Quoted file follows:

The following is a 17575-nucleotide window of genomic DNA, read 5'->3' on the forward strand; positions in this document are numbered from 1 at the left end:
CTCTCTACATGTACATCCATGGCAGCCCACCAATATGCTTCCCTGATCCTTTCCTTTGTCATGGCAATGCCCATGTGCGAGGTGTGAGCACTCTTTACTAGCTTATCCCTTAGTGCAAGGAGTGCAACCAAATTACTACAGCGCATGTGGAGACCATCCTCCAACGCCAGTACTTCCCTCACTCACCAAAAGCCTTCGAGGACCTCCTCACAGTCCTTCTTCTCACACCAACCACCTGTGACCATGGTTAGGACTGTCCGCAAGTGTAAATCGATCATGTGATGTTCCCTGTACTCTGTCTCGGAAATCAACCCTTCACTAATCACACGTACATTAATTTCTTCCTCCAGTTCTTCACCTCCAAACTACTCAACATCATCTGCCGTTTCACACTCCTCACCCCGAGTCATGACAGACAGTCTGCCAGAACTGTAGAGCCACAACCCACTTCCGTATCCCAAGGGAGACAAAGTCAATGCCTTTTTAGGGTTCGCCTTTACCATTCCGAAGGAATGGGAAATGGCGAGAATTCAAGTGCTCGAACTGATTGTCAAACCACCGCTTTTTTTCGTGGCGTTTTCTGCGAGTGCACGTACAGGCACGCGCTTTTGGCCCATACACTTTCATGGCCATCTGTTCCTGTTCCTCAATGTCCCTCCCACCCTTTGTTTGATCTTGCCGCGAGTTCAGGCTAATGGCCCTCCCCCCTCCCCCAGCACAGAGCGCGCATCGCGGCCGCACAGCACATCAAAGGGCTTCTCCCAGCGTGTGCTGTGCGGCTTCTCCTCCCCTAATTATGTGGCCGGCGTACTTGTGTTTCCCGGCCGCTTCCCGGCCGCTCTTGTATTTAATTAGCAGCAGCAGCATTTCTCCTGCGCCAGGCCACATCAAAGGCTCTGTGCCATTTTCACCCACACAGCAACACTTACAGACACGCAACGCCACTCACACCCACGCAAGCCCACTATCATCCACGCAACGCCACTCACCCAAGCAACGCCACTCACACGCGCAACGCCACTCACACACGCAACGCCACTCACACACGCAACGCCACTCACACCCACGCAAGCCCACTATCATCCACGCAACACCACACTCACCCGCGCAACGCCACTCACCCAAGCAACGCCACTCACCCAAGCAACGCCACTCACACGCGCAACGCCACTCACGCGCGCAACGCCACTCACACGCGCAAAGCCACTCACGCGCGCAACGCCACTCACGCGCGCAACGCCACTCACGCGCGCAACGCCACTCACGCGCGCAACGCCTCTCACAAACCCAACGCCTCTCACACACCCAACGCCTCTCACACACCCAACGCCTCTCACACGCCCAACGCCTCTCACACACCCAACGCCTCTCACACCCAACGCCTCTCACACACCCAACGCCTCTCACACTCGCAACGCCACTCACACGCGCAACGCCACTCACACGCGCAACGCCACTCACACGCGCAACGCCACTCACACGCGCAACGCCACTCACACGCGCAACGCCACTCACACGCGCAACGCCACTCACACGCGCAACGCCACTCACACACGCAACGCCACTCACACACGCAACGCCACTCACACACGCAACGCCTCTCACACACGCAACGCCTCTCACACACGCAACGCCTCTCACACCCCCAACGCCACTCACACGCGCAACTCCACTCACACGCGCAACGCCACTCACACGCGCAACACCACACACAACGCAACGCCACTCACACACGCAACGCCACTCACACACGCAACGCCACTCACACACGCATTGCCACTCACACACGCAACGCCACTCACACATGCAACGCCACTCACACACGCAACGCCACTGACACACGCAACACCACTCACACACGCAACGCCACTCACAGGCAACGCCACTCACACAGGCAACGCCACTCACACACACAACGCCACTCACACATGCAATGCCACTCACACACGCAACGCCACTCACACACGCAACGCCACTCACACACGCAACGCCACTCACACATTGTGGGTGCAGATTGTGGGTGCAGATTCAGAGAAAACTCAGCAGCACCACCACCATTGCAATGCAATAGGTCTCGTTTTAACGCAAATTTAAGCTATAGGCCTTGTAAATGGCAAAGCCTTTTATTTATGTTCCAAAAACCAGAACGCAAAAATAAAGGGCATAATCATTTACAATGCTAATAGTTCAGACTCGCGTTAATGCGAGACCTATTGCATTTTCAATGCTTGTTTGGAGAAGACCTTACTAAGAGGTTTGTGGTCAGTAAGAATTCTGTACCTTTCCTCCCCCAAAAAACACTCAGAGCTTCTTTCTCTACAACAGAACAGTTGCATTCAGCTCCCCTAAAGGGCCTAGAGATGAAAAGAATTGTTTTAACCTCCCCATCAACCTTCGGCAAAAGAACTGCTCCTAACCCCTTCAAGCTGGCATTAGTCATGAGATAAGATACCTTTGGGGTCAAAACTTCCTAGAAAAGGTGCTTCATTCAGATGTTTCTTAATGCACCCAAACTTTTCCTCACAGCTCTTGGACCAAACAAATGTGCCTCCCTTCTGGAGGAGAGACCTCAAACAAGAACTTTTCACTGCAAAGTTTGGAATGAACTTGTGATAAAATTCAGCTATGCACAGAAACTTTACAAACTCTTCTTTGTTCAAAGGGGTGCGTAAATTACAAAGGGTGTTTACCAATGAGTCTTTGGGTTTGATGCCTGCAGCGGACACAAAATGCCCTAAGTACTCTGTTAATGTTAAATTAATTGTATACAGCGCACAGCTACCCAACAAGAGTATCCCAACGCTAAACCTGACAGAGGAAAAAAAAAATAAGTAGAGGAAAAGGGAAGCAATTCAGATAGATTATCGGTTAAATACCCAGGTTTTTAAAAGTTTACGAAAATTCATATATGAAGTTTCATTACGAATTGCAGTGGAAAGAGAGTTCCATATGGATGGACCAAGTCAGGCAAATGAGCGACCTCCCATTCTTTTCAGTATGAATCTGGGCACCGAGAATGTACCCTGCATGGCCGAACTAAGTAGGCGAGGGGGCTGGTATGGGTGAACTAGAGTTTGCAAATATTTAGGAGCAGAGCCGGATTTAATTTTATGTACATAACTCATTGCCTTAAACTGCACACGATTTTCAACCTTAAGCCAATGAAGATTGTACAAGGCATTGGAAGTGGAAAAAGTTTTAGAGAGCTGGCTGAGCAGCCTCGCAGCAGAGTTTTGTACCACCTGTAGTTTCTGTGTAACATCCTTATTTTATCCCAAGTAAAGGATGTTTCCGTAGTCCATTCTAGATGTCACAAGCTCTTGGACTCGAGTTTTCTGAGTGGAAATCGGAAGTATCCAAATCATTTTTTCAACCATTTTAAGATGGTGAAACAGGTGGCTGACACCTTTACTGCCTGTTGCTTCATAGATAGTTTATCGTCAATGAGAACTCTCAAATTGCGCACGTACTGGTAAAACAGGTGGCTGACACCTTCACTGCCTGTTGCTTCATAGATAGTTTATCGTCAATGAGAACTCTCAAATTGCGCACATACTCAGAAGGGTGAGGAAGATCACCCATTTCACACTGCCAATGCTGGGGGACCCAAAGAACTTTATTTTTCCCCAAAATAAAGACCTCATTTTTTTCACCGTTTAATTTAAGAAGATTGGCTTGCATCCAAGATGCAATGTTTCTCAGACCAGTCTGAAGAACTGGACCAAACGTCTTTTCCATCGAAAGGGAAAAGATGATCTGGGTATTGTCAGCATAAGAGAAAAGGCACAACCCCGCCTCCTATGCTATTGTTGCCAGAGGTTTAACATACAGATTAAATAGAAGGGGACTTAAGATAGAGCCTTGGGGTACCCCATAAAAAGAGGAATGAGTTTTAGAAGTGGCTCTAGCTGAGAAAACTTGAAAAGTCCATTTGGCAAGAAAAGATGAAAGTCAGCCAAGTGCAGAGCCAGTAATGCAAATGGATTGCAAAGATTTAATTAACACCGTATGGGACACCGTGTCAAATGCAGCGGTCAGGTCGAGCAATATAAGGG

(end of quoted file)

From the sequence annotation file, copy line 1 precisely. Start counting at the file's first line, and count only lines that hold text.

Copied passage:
The following is a 17575-nucleotide window of genomic DNA, read 5'->3' on the forward strand; positions in this document are numbered from 1 at the left end: